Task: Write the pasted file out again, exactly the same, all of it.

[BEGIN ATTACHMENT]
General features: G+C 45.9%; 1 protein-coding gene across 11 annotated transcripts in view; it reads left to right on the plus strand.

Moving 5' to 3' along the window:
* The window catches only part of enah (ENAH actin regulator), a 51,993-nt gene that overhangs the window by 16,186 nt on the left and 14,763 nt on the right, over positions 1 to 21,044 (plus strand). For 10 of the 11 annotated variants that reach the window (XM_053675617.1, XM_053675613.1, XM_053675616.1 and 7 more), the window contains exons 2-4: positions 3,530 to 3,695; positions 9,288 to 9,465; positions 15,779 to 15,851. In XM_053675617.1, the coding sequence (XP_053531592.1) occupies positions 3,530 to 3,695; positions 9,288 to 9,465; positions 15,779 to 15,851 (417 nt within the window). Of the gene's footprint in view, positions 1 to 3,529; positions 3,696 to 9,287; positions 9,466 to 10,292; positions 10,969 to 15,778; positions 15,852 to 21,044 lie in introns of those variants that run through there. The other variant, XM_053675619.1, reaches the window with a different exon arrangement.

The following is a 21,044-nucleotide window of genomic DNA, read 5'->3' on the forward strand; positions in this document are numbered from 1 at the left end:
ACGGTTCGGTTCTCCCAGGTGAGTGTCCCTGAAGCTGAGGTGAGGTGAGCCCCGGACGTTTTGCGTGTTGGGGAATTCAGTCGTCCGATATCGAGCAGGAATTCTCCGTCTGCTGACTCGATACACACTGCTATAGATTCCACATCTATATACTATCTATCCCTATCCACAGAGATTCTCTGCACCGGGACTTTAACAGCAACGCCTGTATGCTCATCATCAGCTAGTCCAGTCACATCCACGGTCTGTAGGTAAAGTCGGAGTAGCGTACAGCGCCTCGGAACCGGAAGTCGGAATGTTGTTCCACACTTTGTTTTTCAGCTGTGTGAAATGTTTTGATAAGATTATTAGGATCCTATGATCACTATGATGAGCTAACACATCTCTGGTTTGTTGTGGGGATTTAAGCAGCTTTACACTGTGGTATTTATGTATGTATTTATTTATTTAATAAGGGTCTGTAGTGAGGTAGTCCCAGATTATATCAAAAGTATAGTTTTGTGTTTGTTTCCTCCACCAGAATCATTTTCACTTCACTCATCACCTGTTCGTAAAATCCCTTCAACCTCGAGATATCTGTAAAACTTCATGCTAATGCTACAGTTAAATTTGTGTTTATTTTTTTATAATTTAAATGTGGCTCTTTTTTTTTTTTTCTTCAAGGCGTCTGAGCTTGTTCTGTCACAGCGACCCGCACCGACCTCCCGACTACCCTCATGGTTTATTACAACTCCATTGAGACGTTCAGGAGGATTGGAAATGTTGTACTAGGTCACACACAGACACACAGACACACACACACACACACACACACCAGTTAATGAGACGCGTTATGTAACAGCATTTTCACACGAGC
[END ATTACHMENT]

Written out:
General features: G+C 45.9%; 1 protein-coding gene across 11 annotated transcripts in view; it reads left to right on the plus strand.

Moving 5' to 3' along the window:
* The window catches only part of enah (ENAH actin regulator), a 51,993-nt gene that overhangs the window by 16,186 nt on the left and 14,763 nt on the right, over positions 1 to 21,044 (plus strand). For 10 of the 11 annotated variants that reach the window (XM_053675617.1, XM_053675613.1, XM_053675616.1 and 7 more), the window contains exons 2-4: positions 3,530 to 3,695; positions 9,288 to 9,465; positions 15,779 to 15,851. In XM_053675617.1, the coding sequence (XP_053531592.1) occupies positions 3,530 to 3,695; positions 9,288 to 9,465; positions 15,779 to 15,851 (417 nt within the window). Of the gene's footprint in view, positions 1 to 3,529; positions 3,696 to 9,287; positions 9,466 to 10,292; positions 10,969 to 15,778; positions 15,852 to 21,044 lie in introns of those variants that run through there. The other variant, XM_053675619.1, reaches the window with a different exon arrangement.

The following is a 21,044-nucleotide window of genomic DNA, read 5'->3' on the forward strand; positions in this document are numbered from 1 at the left end:
ACGGTTCGGTTCTCCCAGGTGAGTGTCCCTGAAGCTGAGGTGAGGTGAGCCCCGGACGTTTTGCGTGTTGGGGAATTCAGTCGTCCGATATCGAGCAGGAATTCTCCGTCTGCTGACTCGATACACACTGCTATAGATTCCACATCTATATACTATCTATCCCTATCCACAGAGATTCTCTGCACCGGGACTTTAACAGCAACGCCTGTATGCTCATCATCAGCTAGTCCAGTCACATCCACGGTCTGTAGGTAAAGTCGGAGTAGCGTACAGCGCCTCGGAACCGGAAGTCGGAATGTTGTTCCACACTTTGTTTTTCAGCTGTGTGAAATGTTTTGATAAGATTATTAGGATCCTATGATCACTATGATGAGCTAACACATCTCTGGTTTGTTGTGGGGATTTAAGCAGCTTTACACTGTGGTATTTATGTATGTATTTATTTATTTAATAAGGGTCTGTAGTGAGGTAGTCCCAGATTATATCAAAAGTATAGTTTTGTGTTTGTTTCCTCCACCAGAATCATTTTCACTTCACTCATCACCTGTTCGTAAAATCCCTTCAACCTCGAGATATCTGTAAAACTTCATGCTAATGCTACAGTTAAATTTGTGTTTATTTTTTTATAATTTAAATGTGGCTCTTTTTTTTTTTTTCTTCAAGGCGTCTGAGCTTGTTCTGTCACAGCGACCCGCACCGACCTCCCGACTACCCTCATGGTTTATTACAACTCCATTGAGACGTTCAGGAGGATTGGAAATGTTGTACTAGGTCACACACAGACACACAGACACACACACACACACACACACACCAGTTAATGAGACGCGTTATGTAACAGCATTTTCACACGAGC